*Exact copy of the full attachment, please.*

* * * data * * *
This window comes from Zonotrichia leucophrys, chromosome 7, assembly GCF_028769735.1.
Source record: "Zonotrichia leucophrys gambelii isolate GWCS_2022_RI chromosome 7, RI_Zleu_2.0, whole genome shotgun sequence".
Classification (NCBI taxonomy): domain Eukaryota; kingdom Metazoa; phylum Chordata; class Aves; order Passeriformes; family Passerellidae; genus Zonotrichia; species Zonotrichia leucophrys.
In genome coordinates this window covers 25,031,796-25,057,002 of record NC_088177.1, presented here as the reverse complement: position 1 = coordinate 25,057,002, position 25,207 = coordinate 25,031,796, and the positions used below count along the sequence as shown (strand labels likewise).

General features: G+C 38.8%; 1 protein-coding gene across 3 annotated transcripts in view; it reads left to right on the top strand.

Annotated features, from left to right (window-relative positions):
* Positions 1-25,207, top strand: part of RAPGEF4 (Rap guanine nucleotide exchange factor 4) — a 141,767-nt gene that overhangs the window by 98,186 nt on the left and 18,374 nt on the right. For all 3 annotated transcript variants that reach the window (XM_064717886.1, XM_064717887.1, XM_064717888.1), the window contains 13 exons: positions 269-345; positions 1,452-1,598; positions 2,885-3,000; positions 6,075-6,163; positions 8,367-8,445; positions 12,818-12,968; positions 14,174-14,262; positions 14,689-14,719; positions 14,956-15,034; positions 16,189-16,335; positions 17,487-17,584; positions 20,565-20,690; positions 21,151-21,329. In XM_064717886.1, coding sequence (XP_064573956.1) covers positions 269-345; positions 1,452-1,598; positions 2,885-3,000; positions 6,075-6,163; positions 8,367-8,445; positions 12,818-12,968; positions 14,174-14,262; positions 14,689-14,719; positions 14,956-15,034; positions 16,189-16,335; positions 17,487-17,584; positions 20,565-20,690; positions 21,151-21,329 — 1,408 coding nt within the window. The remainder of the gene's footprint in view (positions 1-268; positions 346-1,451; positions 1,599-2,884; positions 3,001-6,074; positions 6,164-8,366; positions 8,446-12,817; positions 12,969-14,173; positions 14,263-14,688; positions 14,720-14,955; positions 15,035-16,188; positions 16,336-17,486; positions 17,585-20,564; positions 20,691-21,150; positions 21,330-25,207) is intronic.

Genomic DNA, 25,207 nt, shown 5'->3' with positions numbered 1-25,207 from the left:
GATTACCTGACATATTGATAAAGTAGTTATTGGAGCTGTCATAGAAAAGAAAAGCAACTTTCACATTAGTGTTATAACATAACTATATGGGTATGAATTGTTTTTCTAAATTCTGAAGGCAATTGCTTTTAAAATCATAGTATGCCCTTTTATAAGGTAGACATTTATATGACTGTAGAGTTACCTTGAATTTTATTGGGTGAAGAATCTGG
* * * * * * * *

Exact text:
This window comes from Zonotrichia leucophrys, chromosome 7, assembly GCF_028769735.1.
Source record: "Zonotrichia leucophrys gambelii isolate GWCS_2022_RI chromosome 7, RI_Zleu_2.0, whole genome shotgun sequence".
Classification (NCBI taxonomy): domain Eukaryota; kingdom Metazoa; phylum Chordata; class Aves; order Passeriformes; family Passerellidae; genus Zonotrichia; species Zonotrichia leucophrys.
In genome coordinates this window covers 25,031,796-25,057,002 of record NC_088177.1, presented here as the reverse complement: position 1 = coordinate 25,057,002, position 25,207 = coordinate 25,031,796, and the positions used below count along the sequence as shown (strand labels likewise).

General features: G+C 38.8%; 1 protein-coding gene across 3 annotated transcripts in view; it reads left to right on the top strand.

Annotated features, from left to right (window-relative positions):
* Positions 1-25,207, top strand: part of RAPGEF4 (Rap guanine nucleotide exchange factor 4) — a 141,767-nt gene that overhangs the window by 98,186 nt on the left and 18,374 nt on the right. For all 3 annotated transcript variants that reach the window (XM_064717886.1, XM_064717887.1, XM_064717888.1), the window contains 13 exons: positions 269-345; positions 1,452-1,598; positions 2,885-3,000; positions 6,075-6,163; positions 8,367-8,445; positions 12,818-12,968; positions 14,174-14,262; positions 14,689-14,719; positions 14,956-15,034; positions 16,189-16,335; positions 17,487-17,584; positions 20,565-20,690; positions 21,151-21,329. In XM_064717886.1, coding sequence (XP_064573956.1) covers positions 269-345; positions 1,452-1,598; positions 2,885-3,000; positions 6,075-6,163; positions 8,367-8,445; positions 12,818-12,968; positions 14,174-14,262; positions 14,689-14,719; positions 14,956-15,034; positions 16,189-16,335; positions 17,487-17,584; positions 20,565-20,690; positions 21,151-21,329 — 1,408 coding nt within the window. The remainder of the gene's footprint in view (positions 1-268; positions 346-1,451; positions 1,599-2,884; positions 3,001-6,074; positions 6,164-8,366; positions 8,446-12,817; positions 12,969-14,173; positions 14,263-14,688; positions 14,720-14,955; positions 15,035-16,188; positions 16,336-17,486; positions 17,585-20,564; positions 20,691-21,150; positions 21,330-25,207) is intronic.

Genomic DNA, 25,207 nt, shown 5'->3' with positions numbered 1-25,207 from the left:
GATTACCTGACATATTGATAAAGTAGTTATTGGAGCTGTCATAGAAAAGAAAAGCAACTTTCACATTAGTGTTATAACATAACTATATGGGTATGAATTGTTTTTCTAAATTCTGAAGGCAATTGCTTTTAAAATCATAGTATGCCCTTTTATAAGGTAGACATTTATATGACTGTAGAGTTACCTTGAATTTTATTGGGTGAAGAATCTGG